My only point was to differentiate between “value” as measured by several very well-respected sabermetric statistics (representing, more or less, “fact” even though people can and do differ as to the value of one measure versus another) which can be contrasted with opinions about what is valuable to a team. I DO NOT AGREE WITH THIS POSITION, but a reasonable argument can be made that, given the contrast between last year’s and this year’s clubhouse, the “leaders” of the clubhouse this year were very valuable (again, not my viewpoint – this coming from a guy who believes that chemistry comes from winning, rather than the other way around).

    Perhaps it is presumptuous of me to tell Dave what to say or how to respond on his own blog. That really wasn’t my intent. Rather, my intent was to gently remind Dave to foster civil discourse on this blog, because I know him to be that kind of person. I known Dave a fairly long time, and I while I knowhe gets frustrated by some of the comments posted here, I think he knows he is doing himself, this blog, and readers a disservice when he lets that frustration lead to snarky response. I was motivated not only by what I know to be Dave’s character, but also out of concern that he is just feeding those who believe that Dave is a condescending, egomaniacal, autocratic blog dictator (name your additional perjorative descriptions you have seen here), all of which are completely polar opposite of the person I know. I’d like to see this become a place that is less a confrontational battle of wits, unless and until it needs to be – and it didn’t need to be there, IMO.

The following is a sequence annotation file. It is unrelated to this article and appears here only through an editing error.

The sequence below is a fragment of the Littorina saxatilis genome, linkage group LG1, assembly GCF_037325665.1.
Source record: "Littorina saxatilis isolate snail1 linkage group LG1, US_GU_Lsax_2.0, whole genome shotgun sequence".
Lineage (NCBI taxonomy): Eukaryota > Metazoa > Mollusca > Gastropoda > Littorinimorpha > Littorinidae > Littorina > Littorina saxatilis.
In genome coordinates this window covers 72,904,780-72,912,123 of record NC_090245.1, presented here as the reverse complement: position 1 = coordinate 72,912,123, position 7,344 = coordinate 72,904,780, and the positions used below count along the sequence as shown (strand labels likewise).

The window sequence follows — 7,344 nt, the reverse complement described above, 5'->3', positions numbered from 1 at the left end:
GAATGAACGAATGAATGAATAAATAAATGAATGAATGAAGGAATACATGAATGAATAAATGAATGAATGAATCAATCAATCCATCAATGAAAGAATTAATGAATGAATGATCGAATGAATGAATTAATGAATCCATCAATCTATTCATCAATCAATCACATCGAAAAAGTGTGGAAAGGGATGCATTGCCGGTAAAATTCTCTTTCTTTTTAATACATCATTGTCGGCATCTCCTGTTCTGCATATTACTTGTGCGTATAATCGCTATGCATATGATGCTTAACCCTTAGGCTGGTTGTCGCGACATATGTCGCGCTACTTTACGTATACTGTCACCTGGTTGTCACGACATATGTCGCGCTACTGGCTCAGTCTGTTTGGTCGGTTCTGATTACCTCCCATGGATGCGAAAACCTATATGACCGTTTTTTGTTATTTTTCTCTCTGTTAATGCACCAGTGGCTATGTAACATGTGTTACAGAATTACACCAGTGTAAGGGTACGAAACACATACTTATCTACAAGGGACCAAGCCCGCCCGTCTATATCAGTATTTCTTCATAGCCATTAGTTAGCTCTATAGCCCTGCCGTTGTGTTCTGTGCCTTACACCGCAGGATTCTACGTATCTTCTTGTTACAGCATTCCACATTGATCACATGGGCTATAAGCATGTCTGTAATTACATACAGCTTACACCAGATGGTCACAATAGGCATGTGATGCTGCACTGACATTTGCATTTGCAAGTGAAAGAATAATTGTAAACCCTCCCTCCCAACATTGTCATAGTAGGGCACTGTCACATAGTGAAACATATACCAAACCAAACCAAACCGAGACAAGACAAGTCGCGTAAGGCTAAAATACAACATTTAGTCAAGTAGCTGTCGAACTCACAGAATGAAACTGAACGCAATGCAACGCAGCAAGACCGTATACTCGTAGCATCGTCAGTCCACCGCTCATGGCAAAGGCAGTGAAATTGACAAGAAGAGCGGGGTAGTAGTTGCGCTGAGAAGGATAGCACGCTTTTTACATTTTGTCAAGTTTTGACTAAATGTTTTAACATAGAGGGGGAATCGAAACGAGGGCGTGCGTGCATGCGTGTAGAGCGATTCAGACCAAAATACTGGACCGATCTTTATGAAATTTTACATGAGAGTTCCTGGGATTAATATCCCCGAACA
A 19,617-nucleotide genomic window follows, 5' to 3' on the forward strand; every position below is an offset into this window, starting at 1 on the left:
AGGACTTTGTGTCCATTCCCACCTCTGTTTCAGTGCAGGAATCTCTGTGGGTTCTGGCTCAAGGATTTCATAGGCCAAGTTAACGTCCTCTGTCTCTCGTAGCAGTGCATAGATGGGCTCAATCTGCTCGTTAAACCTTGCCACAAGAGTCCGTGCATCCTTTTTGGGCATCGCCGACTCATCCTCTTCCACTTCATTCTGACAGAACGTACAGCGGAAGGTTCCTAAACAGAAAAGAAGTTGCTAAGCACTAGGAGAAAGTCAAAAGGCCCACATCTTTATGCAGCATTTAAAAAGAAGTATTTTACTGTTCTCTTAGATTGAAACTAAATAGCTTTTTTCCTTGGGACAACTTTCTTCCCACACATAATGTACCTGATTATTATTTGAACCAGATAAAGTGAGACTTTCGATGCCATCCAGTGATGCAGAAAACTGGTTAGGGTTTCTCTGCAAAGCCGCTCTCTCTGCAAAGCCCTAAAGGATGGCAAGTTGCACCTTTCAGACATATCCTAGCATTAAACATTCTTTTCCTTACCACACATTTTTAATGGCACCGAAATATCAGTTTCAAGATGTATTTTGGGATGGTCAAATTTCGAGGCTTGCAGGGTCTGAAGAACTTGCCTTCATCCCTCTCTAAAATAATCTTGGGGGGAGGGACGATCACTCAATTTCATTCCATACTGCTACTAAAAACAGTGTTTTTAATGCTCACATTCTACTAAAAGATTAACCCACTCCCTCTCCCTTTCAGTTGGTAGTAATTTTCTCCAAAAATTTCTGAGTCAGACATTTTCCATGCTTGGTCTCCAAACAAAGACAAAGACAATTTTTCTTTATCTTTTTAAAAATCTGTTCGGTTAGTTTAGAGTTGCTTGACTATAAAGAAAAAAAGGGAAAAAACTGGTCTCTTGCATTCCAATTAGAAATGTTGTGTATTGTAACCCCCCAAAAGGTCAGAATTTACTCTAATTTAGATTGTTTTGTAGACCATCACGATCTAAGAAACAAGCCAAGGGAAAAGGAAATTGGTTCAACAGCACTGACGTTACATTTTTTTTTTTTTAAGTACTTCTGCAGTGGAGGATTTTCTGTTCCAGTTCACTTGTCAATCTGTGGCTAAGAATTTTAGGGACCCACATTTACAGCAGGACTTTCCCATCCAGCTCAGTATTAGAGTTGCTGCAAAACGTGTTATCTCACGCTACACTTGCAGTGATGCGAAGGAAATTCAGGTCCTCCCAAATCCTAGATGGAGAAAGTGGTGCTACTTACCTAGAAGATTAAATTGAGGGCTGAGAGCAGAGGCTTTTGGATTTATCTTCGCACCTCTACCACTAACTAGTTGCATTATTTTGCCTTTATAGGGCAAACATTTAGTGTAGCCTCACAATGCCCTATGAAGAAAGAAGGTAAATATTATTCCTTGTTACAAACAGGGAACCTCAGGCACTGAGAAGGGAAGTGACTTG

I get it, Dave’s human, but that was my ONLY point – and given the fact Dave didn’t respond, I think Dave understands and I don’t think he needs your defense of him.